Kelli Clark, Vice President and Global Head of Culture and Change at Aon, examines the new challenges and opportunities that the novel coronavirus (COVID-19) has generated when it comes to company culture.

Q: The pandemic is affecting nearly every aspect of work. What do you think company culture will look like in the wake of COVID-19?

Organizations have proven that they can transition to a virtual environment. With the right technology platform, you can create a positive experience and transition culture from the office to online.

This makes culture a much more agile experience. A few years ago, for example, we started an internal project that involved in-person leadership events. It took three years to build up participation to a group of around 3,000 colleagues. This year, as we transitioned to a virtual program, we were able to reach 5,000 colleagues in just a few months. We’re reaching levels of the organization we couldn’t before. We’re influencing company culture in a way we couldn’t previously. And more than 98% of colleagues who participate in the program continue to rate their experience as positive.

In the future, then, we may have the ability to scale employer cultures much more quickly, and in turn reach across our global organization more effectively.

Q: There’s been a tremendous amount of change this year. How can organizations and individuals be open to change?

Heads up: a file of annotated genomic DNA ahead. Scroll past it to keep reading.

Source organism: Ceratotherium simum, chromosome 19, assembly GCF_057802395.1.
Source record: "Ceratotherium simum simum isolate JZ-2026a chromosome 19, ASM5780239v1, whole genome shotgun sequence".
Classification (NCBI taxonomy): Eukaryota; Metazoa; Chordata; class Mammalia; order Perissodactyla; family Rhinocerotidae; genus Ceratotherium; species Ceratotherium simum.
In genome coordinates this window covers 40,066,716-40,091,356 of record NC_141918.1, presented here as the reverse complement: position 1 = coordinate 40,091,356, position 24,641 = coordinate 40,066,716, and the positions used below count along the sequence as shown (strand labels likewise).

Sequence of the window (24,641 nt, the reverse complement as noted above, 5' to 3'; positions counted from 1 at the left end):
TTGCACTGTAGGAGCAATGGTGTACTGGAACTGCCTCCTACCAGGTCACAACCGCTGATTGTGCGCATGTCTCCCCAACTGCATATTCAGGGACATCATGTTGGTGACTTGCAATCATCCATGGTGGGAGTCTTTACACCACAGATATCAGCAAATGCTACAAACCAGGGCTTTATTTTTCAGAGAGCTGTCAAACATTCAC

Think about iPhones. If, 10 years ago, I had a flip phone, and you suddenly gave me a current iPhone, I would be completely overwhelmed. I’d want to go back to what I knew. But Apple has been the master of gradual, guided change. Now, we demand new releases. We want what’s next, because they’ve built trust and continue to deliver.

The pandemic has given us a moment like this. Many of us had a flip phone culture, and are now being given an iPhone. Our work in talent development and company culture then is to navigate this new world step by step. We need to build trust that what’s new is better. And we need to create an environment in which individual colleagues will clamor for the new elements that will make the employer culture more fulfilling.

It’s difficult right now to see what this will fully look like, so there may be some fear and a desire to go back to what we knew. But with agility, trust and continual adaptation, and an openness to pivot and evolve, the new world can be better.

Q: How does an increased commitment to inclusion help guide this new world in terms of talent development?

Globally, it’s a mandate for us as humans to do better.

Leaders have a role here to commit to a personal learning journey, and then help others on the team. We must be more self-aware, more empathetic and continually pursue equality to be better people and organizations.

Ultimately, this is the heart of my work. Creating a powerful company culture is about ensuring teams where all voices are heard, where all experiences are valued and where people become better human beings because they were a part of something bigger than themselves.

Kelli Clark, Vice President and Global Head of Culture and Change at Aon